to prospective students, employing the type of 'Enron-style' accounting techniques that would leave most for-profit companies facing the long barrel of a government indictment and the prospect of paying a substantial criminal fine" ; and that plaintiff " grossly inflates its graduates' reported mean salaries[.]" Anziska instructed these individuals to forward the draft complaint to " anyone who may be interested[.]" As a result, the complaint was forwarded to an additional twenty people, and, ultimately, it became publicly available on the internet.1
On July 14, 2011, plaintiff filed suit against defendants, alleging state-law claims of defamation, tortious interference with business relations, breach of contract, and false light. The district court granted summary judgment in favor of defendants; plaintiff timely appealed.
We review de novo the district court's grant of summary judgment. Geiger v. Tower Auto., 579 F.3d 614, 620 (6th Cir. 2009). Summary judgment is proper when, viewing the evidence in the light most favorable to the nonmoving party, there is no genuine dispute as to any material fact and the moving party is entitled to judgment as a matter of law. Fed.R.Civ.P. 56(a); Burley v. Gagacki, 729 F.3d 610, 618 (6th Cir. 2013).
To provide the appropriate context for plaintiff's arguments, we first identify the alleged defamatory statements. Plaintiff alleges that the following statements from defendants' JD Underground post were defamatory:
Cooley " grossly inflates its post-graduate employment and salary information" [; ]
" [T]here are reports that there [sic] students are defaulting on loans at an astounding 41 percent rate, and that the school is currently being investigated by the DOE for failing to adequately disclose its students' true default rates[; ]" " [M]ost likely schools like Thomas Cooley will continue to defraud unwitting students unless held civilly accountable."
Plaintiff also alleges that the following statements made in defendants' draft proposed class action complaint were defamatory:
Cooley " blatantly misrepresent[s] and manipulat[es] its employment statistics to prospective students, employing the type of 'Enron-style' accounting techniques that would leave most for-profit companies facing the long barrel of a government indictment and the prospect of paying a substantial criminal fine[; ]"
Cooley " grossly inflates its graduates' reported mean salaries[.]"
With these statements in mind, we next turn to the applicable law.
The elements of a defamation claim under Michigan law are: (1) a false and defamatory statement about the plaintiff; (2) an unprivileged communication to a third party; (3) fault amounting at least to negligence on the part of the publisher; and (4) actionability of the statement irrespective of special harm (defamation per se) or the existence of special harm caused by publication. Mitan v. Campbell, 474 Mich. 21, 706 N.W.2d 420, 421 (Mich. 2005).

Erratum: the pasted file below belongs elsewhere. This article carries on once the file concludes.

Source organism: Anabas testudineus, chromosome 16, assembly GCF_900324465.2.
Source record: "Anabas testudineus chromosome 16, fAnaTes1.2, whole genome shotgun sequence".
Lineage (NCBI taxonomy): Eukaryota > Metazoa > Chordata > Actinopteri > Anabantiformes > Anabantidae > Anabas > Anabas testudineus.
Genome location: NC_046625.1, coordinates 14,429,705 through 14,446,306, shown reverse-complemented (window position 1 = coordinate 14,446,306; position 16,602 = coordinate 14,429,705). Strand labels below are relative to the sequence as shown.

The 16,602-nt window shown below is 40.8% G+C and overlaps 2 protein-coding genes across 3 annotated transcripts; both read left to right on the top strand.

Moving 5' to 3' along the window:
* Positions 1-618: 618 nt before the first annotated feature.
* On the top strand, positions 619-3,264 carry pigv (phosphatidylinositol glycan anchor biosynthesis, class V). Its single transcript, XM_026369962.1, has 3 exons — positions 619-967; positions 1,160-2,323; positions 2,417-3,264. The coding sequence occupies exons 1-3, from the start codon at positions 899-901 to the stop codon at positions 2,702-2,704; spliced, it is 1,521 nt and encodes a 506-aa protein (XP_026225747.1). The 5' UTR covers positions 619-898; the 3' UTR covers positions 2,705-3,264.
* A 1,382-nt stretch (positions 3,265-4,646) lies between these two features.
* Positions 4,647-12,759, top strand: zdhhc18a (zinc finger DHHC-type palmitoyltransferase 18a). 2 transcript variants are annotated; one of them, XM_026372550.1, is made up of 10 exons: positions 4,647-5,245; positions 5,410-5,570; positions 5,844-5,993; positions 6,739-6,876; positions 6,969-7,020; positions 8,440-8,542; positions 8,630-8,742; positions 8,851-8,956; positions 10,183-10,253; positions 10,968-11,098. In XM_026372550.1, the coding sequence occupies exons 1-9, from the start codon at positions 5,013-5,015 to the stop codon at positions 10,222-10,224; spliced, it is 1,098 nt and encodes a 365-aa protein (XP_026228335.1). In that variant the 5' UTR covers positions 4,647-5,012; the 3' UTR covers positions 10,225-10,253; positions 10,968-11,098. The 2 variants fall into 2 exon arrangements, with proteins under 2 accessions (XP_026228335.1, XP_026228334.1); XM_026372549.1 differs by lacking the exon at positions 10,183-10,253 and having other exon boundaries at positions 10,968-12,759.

Regarding the third element--the fault standard--if the plaintiff is a " public figure," the plaintiff must also establish that the defendant published the defamatory statement " 'with " actual malice," --that is, with knowledge that it was false or with reckless disregard of whether it was false or not.'" Herbert v. Lando, 441 U.S. 153, 156, 99 S.Ct. 1635, 60 L.Ed.2d 115 (1979) (quoting New York Times Co. v. Sullivan, 376 U.S. 254, 280, 84 S.Ct. 710, 11 L.Ed.2d 686 (1964)). The actual malice standard arose from the Supreme Court's recognition that the First Amendment limits the extent to which speech may be chilled by tort liability. See Sullivan, 376 U.S. at 279-80. A plaintiff must show actual malice by clear and convincing evidence and whether a record may support a finding of actual malice is a question of law. Harte-Hanks Communications, Inc. v. Connaughton, 491 U.S. 657, 667, 109 S.Ct. 2678, 105 L.Ed.2d 562 (1989); Gertz v. Robert Welch, Inc., 418 U.S. 323, 342, 94 S.Ct. 2997, 41 L.Ed.2d 789 (1974).
There are two kinds of " public figure" plaintiffs: a " limited-purpose" public figure and a " general-purpose" public figure. See Bufalino v. Detroit Magazine, Inc., 433 Mich. 766, 449 N.W.2d 410, 416 (Mich. 1989) (Levin, J., concurring). A limited-purpose public figure is a public figure with respect to " a limited range of issues," and one achieves that status by " voluntarily inject[ing] himself . . . into a particular public controversy." Gertz, 418 U.S. at 351. A general-purpose public figure is one who attains " such pervasive fame or notoriety that he becomes a...